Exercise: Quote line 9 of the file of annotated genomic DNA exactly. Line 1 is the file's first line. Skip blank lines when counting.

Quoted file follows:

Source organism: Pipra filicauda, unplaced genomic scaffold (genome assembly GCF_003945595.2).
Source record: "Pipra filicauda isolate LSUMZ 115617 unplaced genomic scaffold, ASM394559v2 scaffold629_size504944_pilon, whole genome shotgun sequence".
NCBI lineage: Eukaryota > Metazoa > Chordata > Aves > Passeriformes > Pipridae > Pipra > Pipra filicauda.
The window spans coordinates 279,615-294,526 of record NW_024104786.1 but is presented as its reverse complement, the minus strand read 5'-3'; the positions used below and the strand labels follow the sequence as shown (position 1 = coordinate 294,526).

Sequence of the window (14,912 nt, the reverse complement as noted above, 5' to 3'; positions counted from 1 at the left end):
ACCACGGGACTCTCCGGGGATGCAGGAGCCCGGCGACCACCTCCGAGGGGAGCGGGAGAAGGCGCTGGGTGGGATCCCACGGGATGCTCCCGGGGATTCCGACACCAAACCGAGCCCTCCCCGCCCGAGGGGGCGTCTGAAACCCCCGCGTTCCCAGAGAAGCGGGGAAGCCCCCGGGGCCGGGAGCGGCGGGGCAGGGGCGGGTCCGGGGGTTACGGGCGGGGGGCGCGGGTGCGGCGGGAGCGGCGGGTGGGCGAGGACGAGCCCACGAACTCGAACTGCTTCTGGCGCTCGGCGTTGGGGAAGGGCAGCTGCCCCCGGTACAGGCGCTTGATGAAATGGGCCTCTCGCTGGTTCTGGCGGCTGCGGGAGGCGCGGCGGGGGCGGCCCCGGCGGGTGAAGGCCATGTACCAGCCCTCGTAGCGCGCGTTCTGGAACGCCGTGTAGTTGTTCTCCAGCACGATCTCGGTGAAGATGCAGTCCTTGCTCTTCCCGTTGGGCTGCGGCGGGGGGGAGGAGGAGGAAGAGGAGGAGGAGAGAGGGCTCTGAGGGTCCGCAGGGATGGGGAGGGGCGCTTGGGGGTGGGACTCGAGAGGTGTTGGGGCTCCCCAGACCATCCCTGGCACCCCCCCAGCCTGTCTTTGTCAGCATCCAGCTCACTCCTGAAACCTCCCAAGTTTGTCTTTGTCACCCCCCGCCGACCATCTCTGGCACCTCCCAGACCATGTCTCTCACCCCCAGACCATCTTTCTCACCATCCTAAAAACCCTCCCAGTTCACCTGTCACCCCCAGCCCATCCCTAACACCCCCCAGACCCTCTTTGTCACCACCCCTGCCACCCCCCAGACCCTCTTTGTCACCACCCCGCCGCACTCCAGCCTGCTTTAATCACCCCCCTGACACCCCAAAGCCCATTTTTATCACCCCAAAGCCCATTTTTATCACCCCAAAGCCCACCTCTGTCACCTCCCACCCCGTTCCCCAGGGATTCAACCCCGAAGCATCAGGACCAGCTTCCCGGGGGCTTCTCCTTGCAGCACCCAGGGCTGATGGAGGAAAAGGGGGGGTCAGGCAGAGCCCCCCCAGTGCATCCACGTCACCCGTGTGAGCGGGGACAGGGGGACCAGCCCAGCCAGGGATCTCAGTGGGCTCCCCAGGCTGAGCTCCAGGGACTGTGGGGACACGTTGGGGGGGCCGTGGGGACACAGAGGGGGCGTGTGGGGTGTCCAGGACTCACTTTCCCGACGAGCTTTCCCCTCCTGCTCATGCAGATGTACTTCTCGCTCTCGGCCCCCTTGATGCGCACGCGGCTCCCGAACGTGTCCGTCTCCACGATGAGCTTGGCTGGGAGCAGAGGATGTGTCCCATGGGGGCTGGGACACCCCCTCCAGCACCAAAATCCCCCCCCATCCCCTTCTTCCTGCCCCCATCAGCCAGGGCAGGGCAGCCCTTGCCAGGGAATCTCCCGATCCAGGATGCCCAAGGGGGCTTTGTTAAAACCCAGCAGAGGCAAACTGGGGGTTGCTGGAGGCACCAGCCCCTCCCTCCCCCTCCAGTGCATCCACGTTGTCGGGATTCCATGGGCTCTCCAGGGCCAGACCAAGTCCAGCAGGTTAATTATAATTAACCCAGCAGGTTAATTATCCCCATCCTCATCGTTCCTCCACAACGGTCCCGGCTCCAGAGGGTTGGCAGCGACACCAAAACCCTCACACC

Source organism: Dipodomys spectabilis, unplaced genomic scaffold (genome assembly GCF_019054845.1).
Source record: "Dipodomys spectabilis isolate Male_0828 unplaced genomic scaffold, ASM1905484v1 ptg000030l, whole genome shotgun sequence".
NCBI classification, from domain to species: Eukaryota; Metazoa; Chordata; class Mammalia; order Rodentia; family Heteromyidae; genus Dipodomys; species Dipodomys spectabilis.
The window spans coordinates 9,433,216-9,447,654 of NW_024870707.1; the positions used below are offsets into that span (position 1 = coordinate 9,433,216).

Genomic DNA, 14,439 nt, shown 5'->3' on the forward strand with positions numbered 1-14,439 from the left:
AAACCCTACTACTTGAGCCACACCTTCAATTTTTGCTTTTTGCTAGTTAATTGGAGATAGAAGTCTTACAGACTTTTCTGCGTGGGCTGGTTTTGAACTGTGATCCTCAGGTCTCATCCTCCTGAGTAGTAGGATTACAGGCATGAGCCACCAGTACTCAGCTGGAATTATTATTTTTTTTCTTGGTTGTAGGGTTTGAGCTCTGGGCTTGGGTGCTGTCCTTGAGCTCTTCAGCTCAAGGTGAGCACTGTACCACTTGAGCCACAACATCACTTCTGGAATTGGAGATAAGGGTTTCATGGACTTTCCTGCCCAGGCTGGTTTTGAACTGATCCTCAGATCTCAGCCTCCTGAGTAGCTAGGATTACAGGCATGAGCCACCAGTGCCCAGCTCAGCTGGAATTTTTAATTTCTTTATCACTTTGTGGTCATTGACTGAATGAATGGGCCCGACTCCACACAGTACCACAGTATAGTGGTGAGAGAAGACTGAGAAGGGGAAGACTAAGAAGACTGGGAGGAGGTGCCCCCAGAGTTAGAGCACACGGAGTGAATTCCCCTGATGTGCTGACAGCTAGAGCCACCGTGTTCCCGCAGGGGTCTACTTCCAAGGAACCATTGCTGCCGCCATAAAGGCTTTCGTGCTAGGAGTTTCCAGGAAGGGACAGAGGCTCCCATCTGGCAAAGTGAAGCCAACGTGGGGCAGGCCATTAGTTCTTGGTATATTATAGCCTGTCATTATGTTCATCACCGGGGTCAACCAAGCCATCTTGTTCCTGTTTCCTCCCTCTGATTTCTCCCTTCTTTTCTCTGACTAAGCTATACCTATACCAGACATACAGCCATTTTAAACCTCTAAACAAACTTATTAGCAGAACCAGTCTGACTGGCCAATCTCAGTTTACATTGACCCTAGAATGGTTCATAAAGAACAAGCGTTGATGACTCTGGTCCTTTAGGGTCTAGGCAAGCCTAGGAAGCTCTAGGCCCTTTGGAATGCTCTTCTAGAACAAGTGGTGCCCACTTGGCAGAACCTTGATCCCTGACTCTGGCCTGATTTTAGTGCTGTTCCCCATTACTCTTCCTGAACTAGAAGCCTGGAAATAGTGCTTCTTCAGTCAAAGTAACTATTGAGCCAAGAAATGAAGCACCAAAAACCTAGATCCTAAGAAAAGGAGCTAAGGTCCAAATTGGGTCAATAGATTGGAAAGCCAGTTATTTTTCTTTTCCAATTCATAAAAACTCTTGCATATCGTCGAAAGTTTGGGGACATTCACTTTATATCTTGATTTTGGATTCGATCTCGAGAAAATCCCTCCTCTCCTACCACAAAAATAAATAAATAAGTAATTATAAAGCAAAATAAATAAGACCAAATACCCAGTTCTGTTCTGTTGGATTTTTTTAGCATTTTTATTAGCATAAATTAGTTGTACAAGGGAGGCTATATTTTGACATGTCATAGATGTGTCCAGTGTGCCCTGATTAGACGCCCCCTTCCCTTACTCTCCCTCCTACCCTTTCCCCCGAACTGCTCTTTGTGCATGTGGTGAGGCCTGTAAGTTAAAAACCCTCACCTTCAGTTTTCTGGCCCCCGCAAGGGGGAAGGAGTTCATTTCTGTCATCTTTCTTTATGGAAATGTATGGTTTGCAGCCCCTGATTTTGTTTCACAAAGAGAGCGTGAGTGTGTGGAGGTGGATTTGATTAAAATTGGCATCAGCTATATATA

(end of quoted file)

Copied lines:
NCBI classification, from domain to species: Eukaryota; Metazoa; Chordata; class Mammalia; order Rodentia; family Heteromyidae; genus Dipodomys; species Dipodomys spectabilis.